History Tends to Repeat Itself: What the Civil War Taught Us About eCommerce
History Tends to Repeat Itself: What the Civil War Taught Us About eCommerce
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Just over two weeks ago, Americans commemorated the 157th anniversary of the Battle of Gettysburg, the bloodiest and most consequential battle ever fought on the North American continent. 

On the surface, this may not seem to have much, if anything, to do with eCommerce development. But when looked at another way, it’s highly relevant.

The civil war was fought between two competing visions for the future. One was based on an egalitarian civil society and technological innovation. The other, an aristocratic, feudal vision of society with chattel slavery as its core institution.

Again, how does this relate to eCommerce?

Simple: Think of The Union as those businesses that have adopted or are adopting eCommerce as their focal point for transacting business, and think of The Confederacy as those businesses that have balked to date at adopting eCommerce. Stuck in a vision of the past that has precious little to do with the future. I’m not making moral comparisons here, a business slow to adopt technology doesn’t place themselves in the moral company of traitorous slavers, not necessarily, anyway.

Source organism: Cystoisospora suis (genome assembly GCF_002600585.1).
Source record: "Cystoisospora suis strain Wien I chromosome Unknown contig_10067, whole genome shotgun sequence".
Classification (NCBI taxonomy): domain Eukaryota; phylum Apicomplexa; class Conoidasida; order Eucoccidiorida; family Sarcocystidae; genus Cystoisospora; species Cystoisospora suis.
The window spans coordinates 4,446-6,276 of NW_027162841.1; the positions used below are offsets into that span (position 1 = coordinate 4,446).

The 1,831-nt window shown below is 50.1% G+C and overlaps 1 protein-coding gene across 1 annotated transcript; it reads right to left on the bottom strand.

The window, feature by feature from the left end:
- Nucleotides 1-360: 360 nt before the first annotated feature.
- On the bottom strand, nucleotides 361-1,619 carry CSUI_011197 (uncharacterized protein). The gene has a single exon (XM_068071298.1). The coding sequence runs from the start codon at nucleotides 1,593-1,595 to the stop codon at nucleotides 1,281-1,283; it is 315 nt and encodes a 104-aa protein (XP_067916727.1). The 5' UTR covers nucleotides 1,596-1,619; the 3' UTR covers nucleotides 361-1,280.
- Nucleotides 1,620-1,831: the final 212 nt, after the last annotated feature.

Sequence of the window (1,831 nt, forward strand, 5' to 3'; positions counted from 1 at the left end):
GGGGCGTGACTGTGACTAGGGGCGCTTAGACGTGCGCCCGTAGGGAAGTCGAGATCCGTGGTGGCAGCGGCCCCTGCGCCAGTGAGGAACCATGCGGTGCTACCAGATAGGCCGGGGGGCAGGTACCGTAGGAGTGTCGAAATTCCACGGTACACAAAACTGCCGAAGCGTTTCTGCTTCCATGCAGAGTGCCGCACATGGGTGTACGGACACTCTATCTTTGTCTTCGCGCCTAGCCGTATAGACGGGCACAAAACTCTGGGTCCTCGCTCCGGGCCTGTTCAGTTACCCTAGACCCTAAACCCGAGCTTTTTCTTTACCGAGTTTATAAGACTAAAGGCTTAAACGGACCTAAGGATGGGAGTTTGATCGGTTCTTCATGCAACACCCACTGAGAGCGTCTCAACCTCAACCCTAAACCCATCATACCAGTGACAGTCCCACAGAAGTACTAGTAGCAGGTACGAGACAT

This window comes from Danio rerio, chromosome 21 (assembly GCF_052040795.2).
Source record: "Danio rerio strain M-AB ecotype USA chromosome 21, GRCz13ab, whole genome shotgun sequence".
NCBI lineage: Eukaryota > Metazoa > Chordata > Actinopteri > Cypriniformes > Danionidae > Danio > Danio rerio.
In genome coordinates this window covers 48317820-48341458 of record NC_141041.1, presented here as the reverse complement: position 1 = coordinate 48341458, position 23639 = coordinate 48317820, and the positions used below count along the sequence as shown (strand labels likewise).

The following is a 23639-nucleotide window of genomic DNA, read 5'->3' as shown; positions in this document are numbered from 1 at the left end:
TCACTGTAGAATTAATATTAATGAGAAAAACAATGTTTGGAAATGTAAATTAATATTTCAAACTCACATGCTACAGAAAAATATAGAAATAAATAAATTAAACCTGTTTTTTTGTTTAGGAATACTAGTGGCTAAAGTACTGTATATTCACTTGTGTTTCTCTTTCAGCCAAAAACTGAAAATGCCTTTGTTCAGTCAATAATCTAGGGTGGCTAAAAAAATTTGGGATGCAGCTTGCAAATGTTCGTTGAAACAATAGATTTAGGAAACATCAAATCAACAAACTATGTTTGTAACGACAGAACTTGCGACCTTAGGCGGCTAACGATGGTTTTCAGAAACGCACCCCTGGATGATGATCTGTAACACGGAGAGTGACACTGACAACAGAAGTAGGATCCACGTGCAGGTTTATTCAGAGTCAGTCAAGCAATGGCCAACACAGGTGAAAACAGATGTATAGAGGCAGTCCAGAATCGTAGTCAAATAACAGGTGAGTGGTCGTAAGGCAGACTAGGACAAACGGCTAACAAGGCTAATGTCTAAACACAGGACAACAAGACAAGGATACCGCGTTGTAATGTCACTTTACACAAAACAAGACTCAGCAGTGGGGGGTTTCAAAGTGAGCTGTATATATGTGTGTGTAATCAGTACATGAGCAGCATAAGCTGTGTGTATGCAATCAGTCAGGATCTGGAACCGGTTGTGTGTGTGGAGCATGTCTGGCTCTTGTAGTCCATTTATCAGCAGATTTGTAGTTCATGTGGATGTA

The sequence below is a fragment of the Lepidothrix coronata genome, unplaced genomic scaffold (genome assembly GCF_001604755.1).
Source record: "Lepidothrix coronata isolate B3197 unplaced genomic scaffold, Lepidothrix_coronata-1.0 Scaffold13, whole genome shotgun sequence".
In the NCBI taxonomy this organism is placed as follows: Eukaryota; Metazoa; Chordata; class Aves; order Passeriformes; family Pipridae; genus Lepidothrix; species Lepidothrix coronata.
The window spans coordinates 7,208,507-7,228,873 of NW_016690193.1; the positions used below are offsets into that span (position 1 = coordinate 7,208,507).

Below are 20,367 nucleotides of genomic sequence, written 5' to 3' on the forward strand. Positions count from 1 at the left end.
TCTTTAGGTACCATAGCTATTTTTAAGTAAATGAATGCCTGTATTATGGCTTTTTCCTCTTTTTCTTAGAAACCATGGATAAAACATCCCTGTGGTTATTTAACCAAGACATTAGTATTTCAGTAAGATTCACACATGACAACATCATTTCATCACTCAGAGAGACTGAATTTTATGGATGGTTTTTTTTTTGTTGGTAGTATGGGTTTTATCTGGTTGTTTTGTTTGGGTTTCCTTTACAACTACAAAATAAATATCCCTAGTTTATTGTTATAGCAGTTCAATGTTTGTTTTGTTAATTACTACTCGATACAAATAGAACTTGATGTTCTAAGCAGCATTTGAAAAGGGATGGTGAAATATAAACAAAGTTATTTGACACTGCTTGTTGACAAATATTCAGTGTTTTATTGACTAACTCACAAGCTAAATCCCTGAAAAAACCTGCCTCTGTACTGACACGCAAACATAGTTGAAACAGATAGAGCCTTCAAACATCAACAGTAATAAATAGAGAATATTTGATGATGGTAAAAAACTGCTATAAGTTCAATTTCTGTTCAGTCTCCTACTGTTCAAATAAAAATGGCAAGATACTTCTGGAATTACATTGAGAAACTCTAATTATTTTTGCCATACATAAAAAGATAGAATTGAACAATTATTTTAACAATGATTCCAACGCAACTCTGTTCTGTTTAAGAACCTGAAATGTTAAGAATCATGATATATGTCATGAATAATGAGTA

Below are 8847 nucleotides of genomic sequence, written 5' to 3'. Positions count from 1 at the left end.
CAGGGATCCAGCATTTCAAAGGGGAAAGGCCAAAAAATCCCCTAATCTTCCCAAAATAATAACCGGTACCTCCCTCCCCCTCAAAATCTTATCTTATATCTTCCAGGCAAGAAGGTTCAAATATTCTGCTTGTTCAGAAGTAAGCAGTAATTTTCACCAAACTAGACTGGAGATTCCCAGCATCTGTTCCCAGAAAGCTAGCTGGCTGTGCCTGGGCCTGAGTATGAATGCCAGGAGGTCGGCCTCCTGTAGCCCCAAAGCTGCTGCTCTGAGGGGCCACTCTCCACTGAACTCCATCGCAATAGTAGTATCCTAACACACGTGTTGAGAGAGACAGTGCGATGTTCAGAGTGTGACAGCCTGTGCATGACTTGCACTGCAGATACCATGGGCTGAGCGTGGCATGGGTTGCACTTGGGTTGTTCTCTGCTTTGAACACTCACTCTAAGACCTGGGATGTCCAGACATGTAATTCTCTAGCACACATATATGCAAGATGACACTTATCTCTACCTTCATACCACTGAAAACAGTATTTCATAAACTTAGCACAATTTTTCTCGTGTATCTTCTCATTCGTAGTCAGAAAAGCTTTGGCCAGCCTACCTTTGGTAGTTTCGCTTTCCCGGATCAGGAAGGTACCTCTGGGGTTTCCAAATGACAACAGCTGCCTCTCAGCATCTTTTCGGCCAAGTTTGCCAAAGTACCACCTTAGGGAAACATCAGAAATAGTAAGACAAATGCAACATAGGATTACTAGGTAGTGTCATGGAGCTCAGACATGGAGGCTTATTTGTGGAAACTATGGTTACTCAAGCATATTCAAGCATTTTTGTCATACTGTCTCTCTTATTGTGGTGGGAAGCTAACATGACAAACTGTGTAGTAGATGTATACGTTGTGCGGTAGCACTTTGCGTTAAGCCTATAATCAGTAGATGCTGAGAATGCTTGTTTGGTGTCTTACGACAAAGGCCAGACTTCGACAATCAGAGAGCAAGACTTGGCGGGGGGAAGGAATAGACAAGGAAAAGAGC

If this seems a rather stark and dreary comparison: good. These thought experiments are supposed to evoke a visceral response.  Every analyst at every major financial institution has forecasted massive growth in eCommerce sales, and this before COVID-19. The pandemic has only hastened those timelines and increased those estimates. eCommerce is indeed the way of the future.

Every business of any size, in any industry, if they haven’t already, needs to make eCommerce a focal point of their business strategy, immediately. The next few years are going to be a referendum on those who do not. “COVID behavior” is a phenomenon that won’t go away even with a vaccine. Businesses must provide their customers a digital footprint to make transactions, if they do not, they will end up in a similar situation to the soldiers who made Pickett’s Charge (it DID NOT end well). 

The confederates entered Gettysburg confident they would defeat the Army of the Potomac, and by doing so, would gain independence for themselves. They left in literal tatters, utterly destroyed by a more strategic and better-equipped opponent.

Don’t put your business in the same position. 

 

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